The Encyclopedia of Tarot Volume IV – Stuart Kaplan and Jean Huets
“Tarotists are as diverse in style, personality, background, and appearance as the characters on the cards themselves. At the same time, we are drawn together by a common interest. We gravitate to each other, in person and on-line: collectors, scholars, art historians, occultists, business people, artists and fortunetellers who read the cards. The pages of the Encyclopedia are a gallery of the people of tarot, living and long-dead, as much as they are a gallery of tarot cards.” – From the book
Featuring artwork from 850 tarot decks and reproductions of more than 11,000 different tarot cards from the 20th century, Volume IV is the largest installment of the Encyclopedia of Tarot which was created by Stuart Kaplan, founder of U.S. Games. From Celtic Revival to Japanese manga, Native American lore to teddy bears, Volume IV explores these themes and much more. In addition, this volume further investigates the Western esoteric tradition of tarot, including Egyptian, Masonic, Kabbalistic, and Christian symbolism, as well as New Age values.
The Encyclopedia of Tarot Volume IV incorporates both unpublished and published tarot decks from a vast array of media such as computer graphics, watercolors, engravings, wood, textiles, oil paints and more. Unfortunately, the full-color, glossy pictures of this volume span only eight pages with the rest of the card images depicted in black and white. The artists’ personal commentary on the decks is often provided, helping to illuminate interpretation and philosophy of their work.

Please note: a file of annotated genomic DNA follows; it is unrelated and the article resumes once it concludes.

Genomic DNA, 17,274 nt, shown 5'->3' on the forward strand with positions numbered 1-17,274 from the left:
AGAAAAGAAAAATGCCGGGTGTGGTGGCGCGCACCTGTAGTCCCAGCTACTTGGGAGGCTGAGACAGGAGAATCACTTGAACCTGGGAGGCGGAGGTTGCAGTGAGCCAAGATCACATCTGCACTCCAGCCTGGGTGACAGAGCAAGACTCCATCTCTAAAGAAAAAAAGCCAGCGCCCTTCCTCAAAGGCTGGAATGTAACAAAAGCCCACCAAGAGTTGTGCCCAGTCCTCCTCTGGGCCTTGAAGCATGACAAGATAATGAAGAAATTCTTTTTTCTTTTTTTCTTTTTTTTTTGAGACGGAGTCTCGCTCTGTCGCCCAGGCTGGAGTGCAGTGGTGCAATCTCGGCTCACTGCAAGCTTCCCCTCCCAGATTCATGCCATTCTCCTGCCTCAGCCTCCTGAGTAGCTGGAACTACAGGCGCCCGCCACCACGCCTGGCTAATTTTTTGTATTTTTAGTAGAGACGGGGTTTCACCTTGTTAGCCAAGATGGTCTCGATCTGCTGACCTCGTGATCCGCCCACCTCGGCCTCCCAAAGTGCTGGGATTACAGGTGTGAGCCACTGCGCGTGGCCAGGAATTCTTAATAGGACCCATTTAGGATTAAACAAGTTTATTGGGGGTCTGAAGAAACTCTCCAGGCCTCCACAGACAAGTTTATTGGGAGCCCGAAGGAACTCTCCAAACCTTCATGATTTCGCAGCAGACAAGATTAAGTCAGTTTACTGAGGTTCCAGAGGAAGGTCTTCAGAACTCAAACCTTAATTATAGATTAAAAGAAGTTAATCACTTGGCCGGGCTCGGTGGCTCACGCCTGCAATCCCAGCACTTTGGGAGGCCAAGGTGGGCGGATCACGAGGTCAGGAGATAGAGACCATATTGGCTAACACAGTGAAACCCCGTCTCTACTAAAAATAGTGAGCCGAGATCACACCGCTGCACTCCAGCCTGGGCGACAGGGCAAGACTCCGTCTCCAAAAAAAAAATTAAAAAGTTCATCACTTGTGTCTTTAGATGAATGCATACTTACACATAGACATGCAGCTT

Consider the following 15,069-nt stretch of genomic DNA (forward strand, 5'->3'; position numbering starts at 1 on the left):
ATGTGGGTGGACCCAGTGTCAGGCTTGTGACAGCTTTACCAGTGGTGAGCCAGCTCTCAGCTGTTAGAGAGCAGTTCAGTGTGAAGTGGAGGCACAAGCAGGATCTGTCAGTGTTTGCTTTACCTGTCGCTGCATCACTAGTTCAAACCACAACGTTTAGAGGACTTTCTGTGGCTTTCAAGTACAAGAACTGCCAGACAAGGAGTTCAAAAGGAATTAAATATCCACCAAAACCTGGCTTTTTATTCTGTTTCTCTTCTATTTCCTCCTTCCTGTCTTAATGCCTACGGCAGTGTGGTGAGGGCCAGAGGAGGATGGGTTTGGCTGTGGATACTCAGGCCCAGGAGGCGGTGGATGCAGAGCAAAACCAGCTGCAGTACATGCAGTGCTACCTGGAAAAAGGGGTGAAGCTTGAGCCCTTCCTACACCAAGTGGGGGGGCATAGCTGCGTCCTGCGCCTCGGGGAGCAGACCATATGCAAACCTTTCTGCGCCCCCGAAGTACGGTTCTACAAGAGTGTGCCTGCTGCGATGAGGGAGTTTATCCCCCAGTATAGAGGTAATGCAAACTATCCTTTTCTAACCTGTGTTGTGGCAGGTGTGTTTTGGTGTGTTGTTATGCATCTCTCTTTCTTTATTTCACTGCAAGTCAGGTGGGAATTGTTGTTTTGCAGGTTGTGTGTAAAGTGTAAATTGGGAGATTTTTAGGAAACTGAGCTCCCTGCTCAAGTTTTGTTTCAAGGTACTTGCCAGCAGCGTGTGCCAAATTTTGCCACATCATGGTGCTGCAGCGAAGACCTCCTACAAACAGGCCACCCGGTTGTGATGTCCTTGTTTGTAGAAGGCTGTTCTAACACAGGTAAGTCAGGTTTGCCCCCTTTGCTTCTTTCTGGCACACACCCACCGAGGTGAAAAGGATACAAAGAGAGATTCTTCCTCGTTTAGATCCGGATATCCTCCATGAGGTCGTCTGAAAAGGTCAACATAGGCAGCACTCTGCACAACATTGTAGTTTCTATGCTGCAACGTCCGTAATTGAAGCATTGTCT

Some of the fascinating tarot decks displayed in Volume IV include:
•Tarocchi di Robot (Tarot of the Robot) by Massimo Borreli (1987)
•Roots of Asia by Amnart Klanpracher (2001)
•Vertigo Tarot by Dave McKean based on the DC Comics series (1995 and 2001)
•Magic Story of Misa Tarot by Misa no Mahou Monogatari (1998)
•Ramses: Tarot of Eternity by Giordano Berti and Severino Baldi (2003)
•Full Moon Dreams by Lunaea Weatherstone (1998)
•Gaian Tarot by Joanna Powell Colbert (2002)
•Hanslian Tarot by Alois Hanslian (1998)
•Cosmic Tribe Tarot by Stevee Postman (1998)
•Stained Glass Tarot by Laurie Amato (1999)
•PoMo Tarot by Brian Williams (1994)
•Hudes Tarot by Susan Hudes (1995)
•Animal-Wise Tarot by Ted Andrews (1999)
•Maat Tarot by Julia Cuccia-Watts (2002)
Several decks listed under “Unpublished” are now published. For example, Zach Wong’s Adflatus deck (2000)—published as Revelations Tarot—is featured in Volume IV as is Amy Erickson’s New Millennium Tarot (1999) which is now known as Tarot of the Four Elements (text by Isha Lerner).
•Annotated bibliography of more than 1,500 books and articles dating from the 18th century to present
•The “Ancient Egyptian Temple”, a pictorial history of decks based on ancient Egyptian symbolism
•100 Japanese decks with many based on popular manga and anime characters
•Cataloguing of decks by themes (e.g. animals, Celtic, Goth) as well as illustrative technique (e.g. photography, collage, computer graphics)
•The essay “Does Tarot Work?” by Allen Stairs
At 802 pages, The Encyclopedia of Tarot Volume IV is a visual feast for Tarot enthusiasts. I found a few typos so far, but these errors don’t eclipse the main reason I bought this book: to see Tarot images from hundreds of decks for comparison and pure aesthetic enjoyment. If you’re the type of person that loves viewing Tarot cards online, often drooling at what you see, you’ll be thrilled at having thousands of images at your fingertips.